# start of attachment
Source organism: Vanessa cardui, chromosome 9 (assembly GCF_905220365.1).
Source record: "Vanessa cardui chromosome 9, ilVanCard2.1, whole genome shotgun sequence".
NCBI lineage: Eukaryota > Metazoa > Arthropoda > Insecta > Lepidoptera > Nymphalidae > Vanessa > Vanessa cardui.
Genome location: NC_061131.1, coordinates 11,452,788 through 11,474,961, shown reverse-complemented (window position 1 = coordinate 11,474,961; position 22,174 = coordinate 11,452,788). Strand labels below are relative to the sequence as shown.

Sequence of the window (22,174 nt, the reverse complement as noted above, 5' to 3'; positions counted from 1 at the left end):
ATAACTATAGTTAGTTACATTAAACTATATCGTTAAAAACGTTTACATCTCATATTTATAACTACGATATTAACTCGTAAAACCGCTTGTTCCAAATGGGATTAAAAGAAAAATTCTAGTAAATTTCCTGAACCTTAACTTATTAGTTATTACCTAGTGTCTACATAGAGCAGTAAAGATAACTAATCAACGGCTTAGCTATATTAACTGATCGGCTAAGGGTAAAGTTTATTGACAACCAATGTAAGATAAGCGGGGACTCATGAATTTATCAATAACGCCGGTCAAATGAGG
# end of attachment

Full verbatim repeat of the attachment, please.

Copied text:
Source organism: Vanessa cardui, chromosome 9 (assembly GCF_905220365.1).
Source record: "Vanessa cardui chromosome 9, ilVanCard2.1, whole genome shotgun sequence".
NCBI lineage: Eukaryota > Metazoa > Arthropoda > Insecta > Lepidoptera > Nymphalidae > Vanessa > Vanessa cardui.
Genome location: NC_061131.1, coordinates 11,452,788 through 11,474,961, shown reverse-complemented (window position 1 = coordinate 11,474,961; position 22,174 = coordinate 11,452,788). Strand labels below are relative to the sequence as shown.

Sequence of the window (22,174 nt, the reverse complement as noted above, 5' to 3'; positions counted from 1 at the left end):
ATAACTATAGTTAGTTACATTAAACTATATCGTTAAAAACGTTTACATCTCATATTTATAACTACGATATTAACTCGTAAAACCGCTTGTTCCAAATGGGATTAAAAGAAAAATTCTAGTAAATTTCCTGAACCTTAACTTATTAGTTATTACCTAGTGTCTACATAGAGCAGTAAAGATAACTAATCAACGGCTTAGCTATATTAACTGATCGGCTAAGGGTAAAGTTTATTGACAACCAATGTAAGATAAGCGGGGACTCATGAATTTATCAATAACGCCGGTCAAATGAGG